root [root roots rooted rooting] noun, verb BrE [ruːt]
NAmE [ruːt]
noun  OF PLANT
1. countable the part of a plant that grows under the ground and absorbs water and minerals that it sends to the rest of the plant
deep spreading roots
I pulled the plant up by (= including) . the roots.
Tree roots can cause damage to buildings.
root crops/vegetables (= plants whose roots you can eat, such as carrots)
see also grass roots, taproot  
2. countable the part of a hair, tooth, nail or tongue that attaches it to the rest of the body
hair that is blonde at the ends and dark at the roots  
3. countable, usually singular the main cause of sth, such as a problem or difficult situation
Money, or love of money, is said to be the root of all evil.
We have to get to the root of the problem.
What lies at the root of his troubles is a sense of insecurity.
What would you say was the root cause of the problem?  
4. countable, usually plural the origin or basis of sth
Flamenco has its roots in Arabic music.  
5. roots plural the feelings or connections that you have with a place because you have lived there or your family came from there
I'm proud of my Italian roots.
After 20 years in America, I still feel my roots are in England.  
6. countable (linguistics) the part of a word that has the main meaning and that its other forms are based on; a word that other words are formed from
‘Walk’ is the root of ‘walks’, ‘walked’, ‘walking’ and ‘walker’.  
7. countable a quantity which, when multiplied by itself a particular number of times, produces another quantity
see also cube root, square root
Word Origin:
n. late Old English rōt Old Norse rót Latin radix
v. Old English wrōtan Germanic Old English wrōt ‘snout’ German Rüssel ‘snout’ Latin rodere ‘gnaw’
root noun
1. C
We have to get to the root of the problem.
Flamenco has its roots in Arabic music.
origin/origins • • cause • • source • • starting point • • beginnings
(a) common roots/origin/cause/source/starting point
have (a) roots/origins/cause/source/starting point/beginnings
locate/discover/investigate/trace the roots/origin/cause/source of sth
Root or origins? Root is used especially about the cause of a problem; use origin to talk about when, where and how sth started:  ✗ We have to get to the origin of the problem.:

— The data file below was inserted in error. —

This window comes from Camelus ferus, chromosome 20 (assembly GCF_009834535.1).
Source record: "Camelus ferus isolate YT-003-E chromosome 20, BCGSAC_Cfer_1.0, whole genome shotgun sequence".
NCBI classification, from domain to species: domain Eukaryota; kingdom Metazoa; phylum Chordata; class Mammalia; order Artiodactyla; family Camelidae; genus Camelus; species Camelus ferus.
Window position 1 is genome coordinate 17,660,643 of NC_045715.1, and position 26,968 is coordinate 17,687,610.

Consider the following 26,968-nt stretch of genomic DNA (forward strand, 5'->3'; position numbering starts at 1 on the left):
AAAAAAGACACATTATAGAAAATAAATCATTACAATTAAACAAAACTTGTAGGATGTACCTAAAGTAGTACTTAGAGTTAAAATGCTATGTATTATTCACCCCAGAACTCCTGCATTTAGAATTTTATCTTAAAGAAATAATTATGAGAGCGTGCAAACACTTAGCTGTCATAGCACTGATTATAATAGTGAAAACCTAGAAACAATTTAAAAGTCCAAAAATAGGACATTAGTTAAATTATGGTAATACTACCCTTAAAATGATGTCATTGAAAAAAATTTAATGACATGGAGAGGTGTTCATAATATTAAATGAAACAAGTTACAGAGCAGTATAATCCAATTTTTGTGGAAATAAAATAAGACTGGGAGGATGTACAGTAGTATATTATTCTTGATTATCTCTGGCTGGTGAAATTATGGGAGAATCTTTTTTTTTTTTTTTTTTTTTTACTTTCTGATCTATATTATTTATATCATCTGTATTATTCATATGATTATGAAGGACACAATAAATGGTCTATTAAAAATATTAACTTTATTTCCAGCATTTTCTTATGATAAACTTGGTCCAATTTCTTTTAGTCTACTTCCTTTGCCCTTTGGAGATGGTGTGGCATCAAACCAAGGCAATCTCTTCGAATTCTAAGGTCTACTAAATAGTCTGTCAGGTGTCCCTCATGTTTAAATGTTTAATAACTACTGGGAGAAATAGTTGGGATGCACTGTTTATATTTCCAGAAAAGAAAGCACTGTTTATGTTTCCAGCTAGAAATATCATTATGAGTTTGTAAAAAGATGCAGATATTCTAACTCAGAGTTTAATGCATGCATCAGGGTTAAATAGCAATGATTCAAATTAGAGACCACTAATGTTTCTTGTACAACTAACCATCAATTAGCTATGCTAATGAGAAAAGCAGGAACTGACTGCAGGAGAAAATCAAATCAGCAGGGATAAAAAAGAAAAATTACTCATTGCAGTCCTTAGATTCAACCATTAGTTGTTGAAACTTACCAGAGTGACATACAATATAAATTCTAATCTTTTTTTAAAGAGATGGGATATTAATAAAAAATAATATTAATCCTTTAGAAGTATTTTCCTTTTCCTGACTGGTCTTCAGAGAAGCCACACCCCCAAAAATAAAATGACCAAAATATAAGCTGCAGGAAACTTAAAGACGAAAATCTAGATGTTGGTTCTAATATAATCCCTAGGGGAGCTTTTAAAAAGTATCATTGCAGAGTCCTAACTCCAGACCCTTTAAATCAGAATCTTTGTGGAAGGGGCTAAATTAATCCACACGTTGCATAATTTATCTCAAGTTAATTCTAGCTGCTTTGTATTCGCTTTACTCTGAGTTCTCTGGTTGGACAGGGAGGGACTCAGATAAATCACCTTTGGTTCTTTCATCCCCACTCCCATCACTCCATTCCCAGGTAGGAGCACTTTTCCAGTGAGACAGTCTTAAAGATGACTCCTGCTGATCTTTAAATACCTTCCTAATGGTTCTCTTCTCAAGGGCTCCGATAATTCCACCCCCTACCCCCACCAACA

the origin of the universe
 ✗ the root of the universe Roots can suggest an emotional or cultural attachment; origins is more scientific.
2. pl.
I'm proud of my African roots.
origin/origins • • background • • ancestry • • parentage • • pedigree • • family|formal blood • • descent • • lineage
ethnic/racial/social/cultural roots/origin/background/ancestry/pedigree/descent
African, Scottish, Italian, etc. roots/origin/background/ancestry/parentage/descent
trace your roots/origin/ancestry/pedigree/family/lineage
The living world
animals mate/breed/reproduce/feed (on sth)
fish/amphibians swim/spawn (= lay eggs)
birds fly/migrate/nest/sing
insects crawl/fly/bite/sting
insects/bees/locusts swarm
bees collect/gather nectar/pollen
spiders spin/weave a web
snakes/lizards shed their skins
bears/hedgehogs/frogs hibernate
insect larvae grow/develop/pupate
an egg/a chick/a larva hatches
attract/find/choose a mate
produce/release eggs/sperm
lay/fertilize/incubate/hatch eggs
inhabit a forest/a reef/the coast
mark/enter/defend (a) territory
stalk/hunt/capture/catch/kill prey
Plants and fungi
trees/plants grow/bloom/blossom/flower
a seed germinates/sprouts
leaves/buds/roots/shoots appear/develop/form
flower buds swell/open
a fungus grows/spreads/colonizes sth
pollinate/fertilize a flower/plant
produce/release/spread/disperse pollen/seeds/spores
produce/bear fruit
develop/grow/form roots/shoots/leaves
provide/supply/absorb/extract/release nutrients
perform/increase/reduce photosynthesis
Bacteria and viruses
bacteria/microbes/viruses grow/spread/multiply
bacteria/microbes live/thrive in/on sth
bacteria/microbes/viruses evolve/colonize sth/cause disease
bacteria break sth down/convert sth (into sth)
a virus enters/invades sth/the body
a virus mutates/evolves/replicates (itself)